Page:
3 days ago
Wednesday, November 3, 2010
Posted by Angela
One of the girls' favorite stories about "Mommy" is one I tell them every Christmas. It's a true story.
When I was four or five, I was chosen to perform in my church's Christmas program. I held a little candle and stood beside my friend, Brandon, who sang, Frosty the Snowman. He rocked it. I had to do good. After his big solo concluded and the applause finally dwindled, I stepped up to the microphone to sing Away in a Manger. I had practiced. I was ready. A few deep breaths, and I began belting out the first verse. I was hitting the notes. I was smiling like Grandma told me to. And all of a sudden, no less than five people rushed the stage, all of them, hitting me on top of the head.
I was concentrating so hard on my singing, I forgot about the candle in my hand and set my hair on fire. Solo over. (In my defense, who gives a four year old a candle?)
This Monday, I was brushing Estella Dru's hair, and she looked up at me and said, "Mama, I told all my friends your candle story." I laughed. She finished with, "I told them you used to have hair like Belle's, but when you set your hair on fire, it turned all black."
I couldn't help but laugh and then explained to her that while that was an excellent theory, it simply wasn't true.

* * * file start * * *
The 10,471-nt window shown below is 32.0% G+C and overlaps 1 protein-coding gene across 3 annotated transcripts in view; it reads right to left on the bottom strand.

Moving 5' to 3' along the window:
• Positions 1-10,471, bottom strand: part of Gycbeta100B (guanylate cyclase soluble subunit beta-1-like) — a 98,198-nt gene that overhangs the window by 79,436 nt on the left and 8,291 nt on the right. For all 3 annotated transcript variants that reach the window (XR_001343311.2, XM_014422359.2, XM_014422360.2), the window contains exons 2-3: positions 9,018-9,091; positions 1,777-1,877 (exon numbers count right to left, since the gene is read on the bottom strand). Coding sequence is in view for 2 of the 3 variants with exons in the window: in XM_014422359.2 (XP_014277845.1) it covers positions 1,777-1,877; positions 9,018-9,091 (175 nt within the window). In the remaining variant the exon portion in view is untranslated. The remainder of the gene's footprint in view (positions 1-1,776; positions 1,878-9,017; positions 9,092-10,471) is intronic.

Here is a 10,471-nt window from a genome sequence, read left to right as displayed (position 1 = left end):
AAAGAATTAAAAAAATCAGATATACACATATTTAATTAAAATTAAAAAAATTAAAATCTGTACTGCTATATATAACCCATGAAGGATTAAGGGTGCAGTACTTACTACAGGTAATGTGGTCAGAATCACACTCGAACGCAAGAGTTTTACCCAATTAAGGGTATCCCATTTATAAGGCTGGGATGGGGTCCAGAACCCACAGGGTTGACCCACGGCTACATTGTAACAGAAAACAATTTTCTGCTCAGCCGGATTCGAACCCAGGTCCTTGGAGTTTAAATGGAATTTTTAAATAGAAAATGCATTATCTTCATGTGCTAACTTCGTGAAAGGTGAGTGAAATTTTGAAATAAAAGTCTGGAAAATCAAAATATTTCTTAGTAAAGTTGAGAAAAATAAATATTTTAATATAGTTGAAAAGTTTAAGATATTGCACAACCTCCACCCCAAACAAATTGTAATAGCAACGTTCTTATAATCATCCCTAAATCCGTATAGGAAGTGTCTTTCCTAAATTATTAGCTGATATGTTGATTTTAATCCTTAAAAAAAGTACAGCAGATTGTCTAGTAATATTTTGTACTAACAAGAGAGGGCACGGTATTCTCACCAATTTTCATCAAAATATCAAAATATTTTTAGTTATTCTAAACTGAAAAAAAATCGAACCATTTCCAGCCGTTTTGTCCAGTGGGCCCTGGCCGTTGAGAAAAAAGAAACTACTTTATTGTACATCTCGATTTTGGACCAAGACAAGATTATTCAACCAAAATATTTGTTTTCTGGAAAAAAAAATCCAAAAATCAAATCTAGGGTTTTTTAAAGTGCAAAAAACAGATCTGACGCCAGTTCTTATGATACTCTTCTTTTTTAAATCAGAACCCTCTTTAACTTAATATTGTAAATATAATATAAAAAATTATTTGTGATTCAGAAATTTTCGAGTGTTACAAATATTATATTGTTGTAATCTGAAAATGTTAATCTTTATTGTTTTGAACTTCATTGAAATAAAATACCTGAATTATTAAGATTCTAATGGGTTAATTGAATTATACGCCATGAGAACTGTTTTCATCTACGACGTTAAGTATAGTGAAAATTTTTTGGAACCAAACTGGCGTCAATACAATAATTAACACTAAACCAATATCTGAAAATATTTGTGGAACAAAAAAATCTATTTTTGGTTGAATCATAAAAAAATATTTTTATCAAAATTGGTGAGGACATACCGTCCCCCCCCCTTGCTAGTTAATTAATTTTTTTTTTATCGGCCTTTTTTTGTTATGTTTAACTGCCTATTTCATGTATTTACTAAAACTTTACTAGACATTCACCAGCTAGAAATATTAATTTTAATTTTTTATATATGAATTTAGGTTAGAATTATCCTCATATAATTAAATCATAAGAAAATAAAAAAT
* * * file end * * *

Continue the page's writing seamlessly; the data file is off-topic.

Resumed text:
The next day I happened to be in a room full of ladies and overheard a conversation between two people I did not know about another person (whom I also do not know). They were discussing a situation that had taken place, then making all sorts of assumptions and guesses as to "what really happened" or "what's going to happen next." I'm fairly certain they had no idea what they were talking about, but they were thoroughly entertaining themselves. And they didn't care who overheard.
I immediately thought about Estella and how she innocently added her own version of events to my true story. Clearly, no one was hurt by her assumptions, but how often do others get hurt when people openly discuss personal situations using suppositions instead of facts. It's a dangerous thing.
I was thankful in that moment for Estella Dru's reminder. If we have to find our entertainment in other people's trials, something needs to change.